DOE unveils quantum internet blueprint for U.S.: Page 2 of 4

July 24, 2020 //By Rich Pell
DOE unveils quantum internet blueprint for U.S.
The U.S. Department of Energy (DOE) has unveiled a blueprint strategy for the development of a national quantum internet.
impacts on the lives of individuals around the world.

Scientists are also exploring how the quantum internet could expedite the exchange of vast amounts of data. If the components can be combined and scaled, society may be at the cusp of a breakthrough in data communication, according to the report.

Finally, creating networks of ultra-sensitive quantum sensors could allow engineers to better monitor and predict earthquakes - a long-time and elusive goal - or to search for underground deposits of oil, gas, or minerals. Such sensors could also have applications in health care and imaging.

Steps toward building such an internet are already underway in the Chicago region, which in February saw scientists from DOE's Argonne National Laboratory in Lemont, Illinois, and the University of Chicago " entangle" photons across a 52-mile " quantum loop " in the Chicago suburbs, successfully establishing one of the longest land-based quantum networks in the nation. That network, says the agency, will soon be connected to DOE's Fermilab in Batavia, Illinois, establishing a three-node, 80-mile testbed.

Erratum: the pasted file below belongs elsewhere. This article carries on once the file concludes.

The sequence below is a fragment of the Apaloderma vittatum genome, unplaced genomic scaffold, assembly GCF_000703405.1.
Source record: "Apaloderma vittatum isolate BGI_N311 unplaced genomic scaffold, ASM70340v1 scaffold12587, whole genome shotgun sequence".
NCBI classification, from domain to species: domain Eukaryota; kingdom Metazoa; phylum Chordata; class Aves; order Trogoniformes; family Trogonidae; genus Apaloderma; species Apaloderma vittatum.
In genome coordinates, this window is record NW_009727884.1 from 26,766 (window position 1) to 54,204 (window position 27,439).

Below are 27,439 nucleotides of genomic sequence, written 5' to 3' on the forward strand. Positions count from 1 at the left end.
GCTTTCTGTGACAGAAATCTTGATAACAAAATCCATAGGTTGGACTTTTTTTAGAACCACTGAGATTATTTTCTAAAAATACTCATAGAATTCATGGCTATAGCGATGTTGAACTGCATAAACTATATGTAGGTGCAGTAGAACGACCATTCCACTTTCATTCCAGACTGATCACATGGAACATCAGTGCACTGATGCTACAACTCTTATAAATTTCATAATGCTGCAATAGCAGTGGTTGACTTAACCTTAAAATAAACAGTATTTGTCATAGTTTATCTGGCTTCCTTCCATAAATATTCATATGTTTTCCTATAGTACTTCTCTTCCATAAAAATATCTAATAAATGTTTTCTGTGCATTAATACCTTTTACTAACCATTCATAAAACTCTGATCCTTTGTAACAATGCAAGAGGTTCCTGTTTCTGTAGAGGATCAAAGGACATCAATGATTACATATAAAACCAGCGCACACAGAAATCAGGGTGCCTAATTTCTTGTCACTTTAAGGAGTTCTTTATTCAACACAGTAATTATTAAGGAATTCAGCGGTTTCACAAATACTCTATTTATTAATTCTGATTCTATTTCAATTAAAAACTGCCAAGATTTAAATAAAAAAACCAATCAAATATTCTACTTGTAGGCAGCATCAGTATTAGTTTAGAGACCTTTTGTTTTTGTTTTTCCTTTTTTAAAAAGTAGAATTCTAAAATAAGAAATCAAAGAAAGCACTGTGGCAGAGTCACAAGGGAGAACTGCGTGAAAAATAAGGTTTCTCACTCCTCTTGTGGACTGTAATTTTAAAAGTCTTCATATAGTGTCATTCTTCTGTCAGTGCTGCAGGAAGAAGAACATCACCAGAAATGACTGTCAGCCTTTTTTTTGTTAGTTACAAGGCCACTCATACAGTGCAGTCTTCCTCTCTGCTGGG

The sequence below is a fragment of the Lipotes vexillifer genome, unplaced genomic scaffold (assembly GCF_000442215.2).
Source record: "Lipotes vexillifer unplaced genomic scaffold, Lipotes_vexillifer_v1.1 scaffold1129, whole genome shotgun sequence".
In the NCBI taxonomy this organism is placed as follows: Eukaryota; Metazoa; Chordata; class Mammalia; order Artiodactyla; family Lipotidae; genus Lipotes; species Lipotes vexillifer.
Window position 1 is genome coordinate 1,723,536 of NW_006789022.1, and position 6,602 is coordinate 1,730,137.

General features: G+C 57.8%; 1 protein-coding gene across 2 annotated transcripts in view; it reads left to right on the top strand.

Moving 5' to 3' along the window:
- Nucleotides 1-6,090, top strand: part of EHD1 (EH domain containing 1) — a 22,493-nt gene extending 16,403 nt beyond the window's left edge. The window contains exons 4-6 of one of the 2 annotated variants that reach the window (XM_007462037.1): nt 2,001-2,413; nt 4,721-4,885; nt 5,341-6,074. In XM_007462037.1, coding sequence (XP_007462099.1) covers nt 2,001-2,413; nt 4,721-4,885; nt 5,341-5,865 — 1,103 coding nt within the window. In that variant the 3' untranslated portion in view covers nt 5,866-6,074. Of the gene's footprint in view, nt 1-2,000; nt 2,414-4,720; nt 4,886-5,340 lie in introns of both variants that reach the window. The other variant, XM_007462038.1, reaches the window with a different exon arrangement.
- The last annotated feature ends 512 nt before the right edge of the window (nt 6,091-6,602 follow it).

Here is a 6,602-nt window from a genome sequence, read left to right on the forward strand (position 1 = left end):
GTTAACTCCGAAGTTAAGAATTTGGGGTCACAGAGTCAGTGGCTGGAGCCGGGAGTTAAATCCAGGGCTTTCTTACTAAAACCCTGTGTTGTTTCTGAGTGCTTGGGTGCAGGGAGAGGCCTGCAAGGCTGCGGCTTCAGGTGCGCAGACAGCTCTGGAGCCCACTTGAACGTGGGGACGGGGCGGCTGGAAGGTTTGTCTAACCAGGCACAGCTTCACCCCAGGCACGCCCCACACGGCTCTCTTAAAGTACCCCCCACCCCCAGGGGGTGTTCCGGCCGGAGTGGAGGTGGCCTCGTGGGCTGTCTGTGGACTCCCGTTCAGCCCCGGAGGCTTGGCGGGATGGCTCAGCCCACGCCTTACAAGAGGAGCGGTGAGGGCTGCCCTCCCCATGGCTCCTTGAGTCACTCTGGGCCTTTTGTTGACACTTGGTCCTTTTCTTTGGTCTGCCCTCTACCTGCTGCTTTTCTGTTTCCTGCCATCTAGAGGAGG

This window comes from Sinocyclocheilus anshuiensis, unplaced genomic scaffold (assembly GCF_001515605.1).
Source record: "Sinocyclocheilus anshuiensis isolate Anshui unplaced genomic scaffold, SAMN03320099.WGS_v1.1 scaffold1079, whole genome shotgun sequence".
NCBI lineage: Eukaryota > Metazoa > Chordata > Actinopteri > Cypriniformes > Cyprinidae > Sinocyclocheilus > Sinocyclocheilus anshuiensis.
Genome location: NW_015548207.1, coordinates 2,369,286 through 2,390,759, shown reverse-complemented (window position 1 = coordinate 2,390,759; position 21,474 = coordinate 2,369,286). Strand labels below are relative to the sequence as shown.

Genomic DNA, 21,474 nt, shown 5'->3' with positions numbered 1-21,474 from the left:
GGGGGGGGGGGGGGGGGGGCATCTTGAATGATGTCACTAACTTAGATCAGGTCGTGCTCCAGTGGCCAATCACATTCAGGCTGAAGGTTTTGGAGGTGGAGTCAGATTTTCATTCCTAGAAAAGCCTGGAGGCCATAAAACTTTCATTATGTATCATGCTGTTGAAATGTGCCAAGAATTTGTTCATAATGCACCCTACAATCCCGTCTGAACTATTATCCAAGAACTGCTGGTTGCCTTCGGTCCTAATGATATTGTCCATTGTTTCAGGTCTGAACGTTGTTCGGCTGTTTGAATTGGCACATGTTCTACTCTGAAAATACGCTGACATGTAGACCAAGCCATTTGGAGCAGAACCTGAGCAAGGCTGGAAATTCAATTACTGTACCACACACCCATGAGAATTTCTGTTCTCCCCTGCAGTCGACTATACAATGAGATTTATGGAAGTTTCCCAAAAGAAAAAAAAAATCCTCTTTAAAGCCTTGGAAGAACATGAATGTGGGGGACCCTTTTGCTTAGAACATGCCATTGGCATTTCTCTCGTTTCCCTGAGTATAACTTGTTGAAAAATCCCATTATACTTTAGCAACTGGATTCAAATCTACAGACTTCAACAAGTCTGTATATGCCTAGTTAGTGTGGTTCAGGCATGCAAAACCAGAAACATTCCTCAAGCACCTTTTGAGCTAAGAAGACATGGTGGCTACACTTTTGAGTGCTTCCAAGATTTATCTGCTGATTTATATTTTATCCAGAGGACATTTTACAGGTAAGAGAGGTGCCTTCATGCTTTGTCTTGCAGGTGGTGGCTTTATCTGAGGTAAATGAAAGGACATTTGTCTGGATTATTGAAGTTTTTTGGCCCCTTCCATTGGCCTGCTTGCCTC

Nigel Lockyer, director of Fermilab says, "Decades from now, when we look back to the beginnings of the quantum internet, we'll be able to say that the original nexus points were here in Chicago—at Fermilab, Argonne, and the University of Chicago. As part of an existing scientific ecosystem, the DOE National Laboratories are in the best position to facilitate this integration."

Creating a full-fledged prototype of a quantum internet will require intense coordination among U.S. Federal agencies — including DOE, the National Science Foundation, the Department of Defense, the National Institute for Standards and Technology, the National Security Agency, and NASA — along with National Laboratories, academic institutions, and industry. The DOE's report lays out crucial research objectives, including building and then integrating quantum networking devices, perpetuating and routing quantum information, and correcting errors.

Then, to put the nationwide network into place, the report outlines four key

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